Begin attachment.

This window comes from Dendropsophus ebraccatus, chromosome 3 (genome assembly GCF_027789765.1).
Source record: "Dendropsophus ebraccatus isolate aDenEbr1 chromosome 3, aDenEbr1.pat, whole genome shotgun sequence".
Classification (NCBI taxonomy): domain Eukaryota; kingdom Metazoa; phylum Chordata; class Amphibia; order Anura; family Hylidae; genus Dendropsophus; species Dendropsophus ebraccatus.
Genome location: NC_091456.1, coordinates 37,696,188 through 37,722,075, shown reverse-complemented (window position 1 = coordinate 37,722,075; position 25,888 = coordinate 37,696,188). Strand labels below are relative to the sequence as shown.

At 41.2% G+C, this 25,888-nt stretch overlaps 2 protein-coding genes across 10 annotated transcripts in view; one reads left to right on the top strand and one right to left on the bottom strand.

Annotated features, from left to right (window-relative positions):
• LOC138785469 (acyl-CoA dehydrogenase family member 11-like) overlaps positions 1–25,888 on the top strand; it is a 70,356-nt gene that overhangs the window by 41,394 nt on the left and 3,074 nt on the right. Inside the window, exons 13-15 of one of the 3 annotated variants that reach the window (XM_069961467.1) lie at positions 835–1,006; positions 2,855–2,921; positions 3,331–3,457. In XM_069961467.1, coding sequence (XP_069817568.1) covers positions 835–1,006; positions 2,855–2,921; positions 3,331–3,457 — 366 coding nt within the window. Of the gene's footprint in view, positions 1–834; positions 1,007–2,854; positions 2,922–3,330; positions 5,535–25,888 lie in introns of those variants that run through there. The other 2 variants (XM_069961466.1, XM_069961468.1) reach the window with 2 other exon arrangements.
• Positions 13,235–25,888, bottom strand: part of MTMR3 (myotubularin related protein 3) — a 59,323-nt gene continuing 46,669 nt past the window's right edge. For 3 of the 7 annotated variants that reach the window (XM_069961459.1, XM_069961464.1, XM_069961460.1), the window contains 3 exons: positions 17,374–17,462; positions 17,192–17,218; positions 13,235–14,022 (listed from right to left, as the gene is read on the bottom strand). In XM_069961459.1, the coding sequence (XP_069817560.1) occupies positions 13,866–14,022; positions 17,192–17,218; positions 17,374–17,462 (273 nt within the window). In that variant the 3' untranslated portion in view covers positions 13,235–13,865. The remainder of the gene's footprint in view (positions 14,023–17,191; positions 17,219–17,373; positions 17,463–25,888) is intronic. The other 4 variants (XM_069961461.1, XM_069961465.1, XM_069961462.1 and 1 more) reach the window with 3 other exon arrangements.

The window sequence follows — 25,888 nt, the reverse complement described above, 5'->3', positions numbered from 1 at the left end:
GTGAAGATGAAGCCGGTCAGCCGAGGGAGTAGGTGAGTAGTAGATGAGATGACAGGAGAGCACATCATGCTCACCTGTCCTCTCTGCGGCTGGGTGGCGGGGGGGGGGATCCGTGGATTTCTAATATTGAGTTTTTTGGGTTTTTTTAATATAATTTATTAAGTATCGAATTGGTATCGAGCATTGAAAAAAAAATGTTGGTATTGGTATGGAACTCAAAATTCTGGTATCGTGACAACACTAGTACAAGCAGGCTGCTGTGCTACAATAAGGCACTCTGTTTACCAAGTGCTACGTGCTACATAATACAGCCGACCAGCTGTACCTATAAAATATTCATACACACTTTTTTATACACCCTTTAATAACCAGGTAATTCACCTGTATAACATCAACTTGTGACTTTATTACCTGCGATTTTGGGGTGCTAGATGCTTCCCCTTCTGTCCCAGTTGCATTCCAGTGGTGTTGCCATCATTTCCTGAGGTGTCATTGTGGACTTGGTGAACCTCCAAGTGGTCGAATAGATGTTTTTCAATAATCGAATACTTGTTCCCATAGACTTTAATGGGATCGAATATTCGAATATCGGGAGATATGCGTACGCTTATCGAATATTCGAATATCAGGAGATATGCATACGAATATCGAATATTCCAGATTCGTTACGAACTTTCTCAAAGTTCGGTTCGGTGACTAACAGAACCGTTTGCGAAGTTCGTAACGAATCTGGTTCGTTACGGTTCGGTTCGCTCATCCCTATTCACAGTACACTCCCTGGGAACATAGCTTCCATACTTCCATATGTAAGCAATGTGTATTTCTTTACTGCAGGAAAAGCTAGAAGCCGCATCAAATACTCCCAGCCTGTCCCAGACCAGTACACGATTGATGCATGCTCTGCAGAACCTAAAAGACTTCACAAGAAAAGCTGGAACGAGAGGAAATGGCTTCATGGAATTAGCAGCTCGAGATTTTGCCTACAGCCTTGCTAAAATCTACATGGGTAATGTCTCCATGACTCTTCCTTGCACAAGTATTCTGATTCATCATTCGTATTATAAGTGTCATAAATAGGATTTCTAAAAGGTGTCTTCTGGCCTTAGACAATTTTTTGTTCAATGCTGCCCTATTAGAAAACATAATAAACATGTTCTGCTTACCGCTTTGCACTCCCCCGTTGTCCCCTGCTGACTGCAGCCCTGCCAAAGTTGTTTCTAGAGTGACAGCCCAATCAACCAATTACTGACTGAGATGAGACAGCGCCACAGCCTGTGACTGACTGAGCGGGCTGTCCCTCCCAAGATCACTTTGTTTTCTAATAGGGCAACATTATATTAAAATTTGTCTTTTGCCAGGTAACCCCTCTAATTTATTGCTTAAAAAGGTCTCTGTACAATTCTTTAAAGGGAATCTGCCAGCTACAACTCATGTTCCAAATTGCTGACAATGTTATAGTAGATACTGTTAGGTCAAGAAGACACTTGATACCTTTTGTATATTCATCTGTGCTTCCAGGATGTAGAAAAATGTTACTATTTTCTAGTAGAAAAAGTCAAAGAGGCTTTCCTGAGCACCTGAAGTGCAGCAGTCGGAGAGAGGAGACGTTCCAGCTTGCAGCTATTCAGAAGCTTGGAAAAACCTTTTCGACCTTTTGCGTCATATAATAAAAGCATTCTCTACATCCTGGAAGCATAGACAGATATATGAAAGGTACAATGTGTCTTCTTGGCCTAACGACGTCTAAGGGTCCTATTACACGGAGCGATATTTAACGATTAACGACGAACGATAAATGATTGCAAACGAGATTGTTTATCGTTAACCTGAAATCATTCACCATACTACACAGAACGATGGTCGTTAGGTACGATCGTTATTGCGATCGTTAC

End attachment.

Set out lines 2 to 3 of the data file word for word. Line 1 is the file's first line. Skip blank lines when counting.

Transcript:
Source record: "Dendropsophus ebraccatus isolate aDenEbr1 chromosome 3, aDenEbr1.pat, whole genome shotgun sequence".
Classification (NCBI taxonomy): domain Eukaryota; kingdom Metazoa; phylum Chordata; class Amphibia; order Anura; family Hylidae; genus Dendropsophus; species Dendropsophus ebraccatus.